very helpful lioness

Speaking at WordCamp SF 2011: Suggestions?

Wed, 08/03/2011 - 18:16 -- webchick

On Saturday, August 13, I'm going to be speaking at WordCamp San Francisco, after being graciously invited by Jane Wells, WordPress's UI Goddess. :)

For Drupal community folks, are there questions you have about WordPress and/or its community that I could try and find answers to? Are there things you think I should particularly highlight about Drupal and its community before an audience of several hundred WordPress fanatics?

For WordPress community folks, um, HI! :) I'm glad you somehow found your way to this post! Are there burning questions you have about Drupal and/or its community? Any topics that spring to mind to cover in a 20 minute or so talk?


Submitted by Anonymous (not verified) on

I don't know anything about the Wordpress community.

I am interested in these even if you don't talk about them:

- how many wordpress core developers are there?

- how many wordpress core developers are Auttomattic employees?

(and to what extent is that part of their official job description - i.e. some core developers work for Acquia but that's mainly because they had been working on core for years beforehand and it's not necessarily part of their job description there, same with other Drupal shops).

- what is the distribution of those groups in terms of short/long tail in terms of contributions.

Also generally anything else about their core process and/or how that interacts with contrib plugins and themes.

- What is the distribution of long/short tail with those two numbers?

Ask if we can borrow Jane Wells for a weekend in exchange!

From WordPress:

  • What are their UI practices, is it always kept in mind when developing?
  • Sharing plug-ins and themes, are these different groups of people working on them with different collaboration practices; to what extent and what are the differences?
  • Any conscious effort at forging a community out of an expanding ecosystem?

For WordPress:

  • Drupal.org tools that support multi-collaborator projects, up to and including sub-ecosystems around Drupal extensions while remaining fully free and open source and part of the larger community (Views, Commerce, Features).
  • The extent that we've kept a coherent community around front and back-end developers, configurers, new users seeking support, business and marketing types... can all be found interacting in the same IRC room, camp, or issue queue on occasion.
  • Our first steps at funding what we communally need.

Are there places we have shared needs and should be collaborating?

i'm a Wordpress user who has just started dabbling in Drupal, so i'm impressed that you'll not only be attending WordCamp but also speaking.

i'm finding that the learning curve to working with Drupal is a bit steeper than i expected... so, maybe a little something on how to get up and running would be greatly appreciated - or a basic functionality comparison even. i'm willing to wager that the several hundred Wordpress users who come to hear you talk haven't even touched Drupal yet!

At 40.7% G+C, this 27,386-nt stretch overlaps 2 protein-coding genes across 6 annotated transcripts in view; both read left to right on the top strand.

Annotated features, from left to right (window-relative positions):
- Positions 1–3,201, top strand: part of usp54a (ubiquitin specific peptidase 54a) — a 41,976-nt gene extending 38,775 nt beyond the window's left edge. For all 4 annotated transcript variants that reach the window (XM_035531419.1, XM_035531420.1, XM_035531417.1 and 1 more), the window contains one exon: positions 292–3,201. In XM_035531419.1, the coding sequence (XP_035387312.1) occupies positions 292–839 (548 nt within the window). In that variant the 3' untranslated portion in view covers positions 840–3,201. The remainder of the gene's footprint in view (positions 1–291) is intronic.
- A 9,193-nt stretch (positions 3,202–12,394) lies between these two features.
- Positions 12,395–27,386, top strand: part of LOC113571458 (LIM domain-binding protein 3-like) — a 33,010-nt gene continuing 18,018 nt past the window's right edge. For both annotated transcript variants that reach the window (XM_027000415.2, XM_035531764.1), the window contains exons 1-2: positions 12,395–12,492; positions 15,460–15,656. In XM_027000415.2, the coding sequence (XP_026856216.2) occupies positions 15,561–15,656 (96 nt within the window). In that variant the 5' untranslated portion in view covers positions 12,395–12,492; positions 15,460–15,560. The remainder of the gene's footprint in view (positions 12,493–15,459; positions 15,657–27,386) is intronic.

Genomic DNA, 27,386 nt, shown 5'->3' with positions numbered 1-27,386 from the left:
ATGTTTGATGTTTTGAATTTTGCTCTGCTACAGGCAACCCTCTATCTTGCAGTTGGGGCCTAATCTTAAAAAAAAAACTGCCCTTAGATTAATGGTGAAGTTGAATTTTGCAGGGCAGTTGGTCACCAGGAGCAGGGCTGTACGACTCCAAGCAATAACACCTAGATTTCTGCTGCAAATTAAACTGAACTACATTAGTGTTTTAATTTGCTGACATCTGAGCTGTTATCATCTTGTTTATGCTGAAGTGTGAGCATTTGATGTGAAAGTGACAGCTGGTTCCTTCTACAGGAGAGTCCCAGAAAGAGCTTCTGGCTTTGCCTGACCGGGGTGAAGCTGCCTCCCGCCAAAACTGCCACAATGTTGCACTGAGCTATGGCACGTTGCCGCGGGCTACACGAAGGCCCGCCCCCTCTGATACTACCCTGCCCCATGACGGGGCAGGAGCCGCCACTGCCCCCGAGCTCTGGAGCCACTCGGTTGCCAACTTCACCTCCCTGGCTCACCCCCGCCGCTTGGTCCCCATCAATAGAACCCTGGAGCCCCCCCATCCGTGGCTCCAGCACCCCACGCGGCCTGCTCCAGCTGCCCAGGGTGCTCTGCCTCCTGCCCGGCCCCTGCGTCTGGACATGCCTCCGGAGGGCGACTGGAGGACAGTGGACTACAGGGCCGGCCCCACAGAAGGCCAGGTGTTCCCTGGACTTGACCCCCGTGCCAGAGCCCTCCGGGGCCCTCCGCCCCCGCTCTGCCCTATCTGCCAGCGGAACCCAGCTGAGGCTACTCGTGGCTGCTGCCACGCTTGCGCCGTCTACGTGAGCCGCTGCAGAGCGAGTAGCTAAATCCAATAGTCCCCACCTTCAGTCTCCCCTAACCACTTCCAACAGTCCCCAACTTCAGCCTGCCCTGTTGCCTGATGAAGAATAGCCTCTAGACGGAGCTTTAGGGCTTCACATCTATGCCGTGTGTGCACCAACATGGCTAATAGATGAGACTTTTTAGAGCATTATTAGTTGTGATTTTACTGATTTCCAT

I develop sites with both Drupal and WordPress, and for me, the biggest difference between the two is that of community culture. For example, while Drupal's contrib modules are centrally developed with a hosted repository and bugtracker and so on, WordPress' third-party plugins are usually "owned" by a single developer. The result of this is many dozens of options for, say, Google Analytics integration on WordPress, as opposed to a single module in Drupal's case.

When it comes to third-party plugins vs contrib modules, there's no question in my mind that the Drupal Way is more reliable, secure and confidence-inspiring overall, but it'd be interesting to examine potential advantages to WordPress' culture. The one I personally appreciate: there's no political problems in getting a "duplicate functionality" plugin approved, since that's not a concern for them.

Submitted by webchick on

Thanks for the input, folks. Unfortunately, due to unforseen circumstances, I will not be able to attend after all. Jane and I are going to work on a plan for another cross-project opportunity in the future.

Submitted by Richard (not verified) on

I just read this post. But maybe useful, so I'm going straight to the point:

1.) Let's take her a Drupal tour, on topic we did tested (maybe with recorded video) , and ask how she think Drupal can be improved.
2.) Let's take her a Drupal code tour, what she want to have to improved usability, readability.

I mean we may not exactly ask the question straight. But you know, we can really have expert review from Wordpress perspective, without actually doing real review ;)

Submitted by Dave (not verified) on

I enjoyed your sppech at Sandcamp. The problem with Drupal non growing 5% (approx) market share is it's complexity with newbie users. If you ever want that market share to grow and become more popular, you need to provide more step by step instructions and simplify the interface, all the options can still be on the interface, just have them turned off for newbie users. Most if not all the newbie users just fustrated with it all and go to wordpress, and never come back. Wordpress is simplier interface and the plugins (modules in drupal) work from the start. -- Angie you are great, but things need to change!